What is Monkeypox?

The monkeypox (MPX) virus was first isolated from a macaque monkey in 1970. Monkeypox is a viral zoonosis, meaning that it can be transferred between humans and animals, with symptoms very similar to those found in smallpox patients[1]. In unvaccinated individuals, monkeypox can result in flu-like symptoms and rashes on the skin, with rare cases leading to fetal loss in pregnant women [2].


monkeypox causes swelling of the lymph nodes.


Signs and Symptoms:

Symptoms of monkeypox in humans are similar to smallpox but milder. Beginning with a headache, muscle ache and fatigue, the main difference is that monkeypox causes swelling of the lymph nodes. The time from infection to symptoms (incubation period) is normally 7-14 days, however, this can vary from 5-21 days.

Approximately 1-3 days after the fever, a rash develops, often beginning on the face, then spreading to other parts of the body. Lesions develop and progress through the following stages before falling off:

  • Macules
  •  Papules
  • Vesicles
  • Pustules
  • Scabs

The illness typically lasts from 2-4 weeks [3].

 As of the latest communique at the time of writing, the WHO’s (World Health Organisation) latest figures suggest 92 confirmed cases and 28 suspected across 12 WHO member states. WHO is suggesting all potential cases be investigated, confirmed and isolated until lesions have crusted, scabs have fallen off and a new layer of skin has formed [4].  

    Avoid skin to skin or face to face contact with anyone who presents with symptoms


Prevention of monkeypox can include avoiding skin to skin or face to face contact with anyone who presents with symptoms, practising safer sex, proper hand hygiene and cleaning procedures (soap and water or alcohol-based hand disinfectant) To help reduce the risk of transmission the CDC recommends that surfaces in rooms occupied by infected individuals are disinfected using a hospital-grade disinfectant. In addition, any portable equipment must be disinfected if it is removed from the patient room and linens, or bedding must be completely sanitized after use with cautions taken to protect employees handling laundry[5].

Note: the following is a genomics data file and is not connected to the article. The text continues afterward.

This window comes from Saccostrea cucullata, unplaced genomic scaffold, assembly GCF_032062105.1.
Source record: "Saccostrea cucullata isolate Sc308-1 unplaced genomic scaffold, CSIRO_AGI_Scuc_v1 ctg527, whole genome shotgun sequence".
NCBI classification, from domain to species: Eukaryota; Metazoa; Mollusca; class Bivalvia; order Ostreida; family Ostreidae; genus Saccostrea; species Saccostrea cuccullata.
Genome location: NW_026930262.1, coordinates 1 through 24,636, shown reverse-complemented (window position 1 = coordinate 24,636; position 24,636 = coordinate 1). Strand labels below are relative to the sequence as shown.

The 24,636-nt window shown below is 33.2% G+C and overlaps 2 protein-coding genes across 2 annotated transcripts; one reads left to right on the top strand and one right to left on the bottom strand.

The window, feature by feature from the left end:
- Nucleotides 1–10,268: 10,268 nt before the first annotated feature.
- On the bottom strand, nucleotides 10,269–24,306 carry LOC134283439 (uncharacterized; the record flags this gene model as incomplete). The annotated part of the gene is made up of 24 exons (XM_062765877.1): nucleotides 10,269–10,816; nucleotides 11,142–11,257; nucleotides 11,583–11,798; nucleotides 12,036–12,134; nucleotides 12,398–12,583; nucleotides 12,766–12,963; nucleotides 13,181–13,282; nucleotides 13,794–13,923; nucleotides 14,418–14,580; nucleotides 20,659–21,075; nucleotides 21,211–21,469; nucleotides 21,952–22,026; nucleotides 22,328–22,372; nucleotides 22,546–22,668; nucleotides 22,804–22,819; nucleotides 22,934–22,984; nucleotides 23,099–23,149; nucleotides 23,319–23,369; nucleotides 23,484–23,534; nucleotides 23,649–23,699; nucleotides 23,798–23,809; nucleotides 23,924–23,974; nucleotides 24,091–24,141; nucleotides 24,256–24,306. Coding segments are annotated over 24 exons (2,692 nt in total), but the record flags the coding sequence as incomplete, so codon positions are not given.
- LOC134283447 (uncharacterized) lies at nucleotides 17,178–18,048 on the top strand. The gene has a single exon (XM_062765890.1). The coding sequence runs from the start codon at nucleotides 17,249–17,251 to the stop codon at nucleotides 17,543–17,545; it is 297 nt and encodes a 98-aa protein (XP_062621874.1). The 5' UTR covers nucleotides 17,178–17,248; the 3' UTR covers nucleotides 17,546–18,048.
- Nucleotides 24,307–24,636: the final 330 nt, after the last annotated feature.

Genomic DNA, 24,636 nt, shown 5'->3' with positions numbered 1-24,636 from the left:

As you would expect with a virus that rarely causes outbreaks of infection in the US there are presently no disinfectants with a kill claim for monkeypox and no laboratories that could perform the testing needed to obtain EPA registrations. In response to the CDC declaration of an Epidemic, the EPA has activated the Emerging Viral Pathogen protocol for a large, enveloped virus (class 2a). Both Klorsept and Klorkleen 2 have the EPA emerging viral pathogen claim class 2a on the master label and as such our tablets are EPA registered as effective against the monkeypox virus. In dirty conditions, this would require a solution of 2153 ppm (minimum) for a contact time of 1 min.

Klorsept and Klorkleen 2 have the EPA emerging viral pathogen claim class 2a

“Klorsept & Klorkleen2 have demonstrated effectiveness against viruses similar to monkeypox on hard, non-porous surfaces. Therefore, both can be used against monkeypox when used in accordance with the directions for use against Norovirus on hard, non-porous surfaces.

Refer to the EPA website at https://www.epa.gov/pesticide-registration/emerging-viral-pathogen-guidance-and-status-antimicrobial-pesticides for additional information.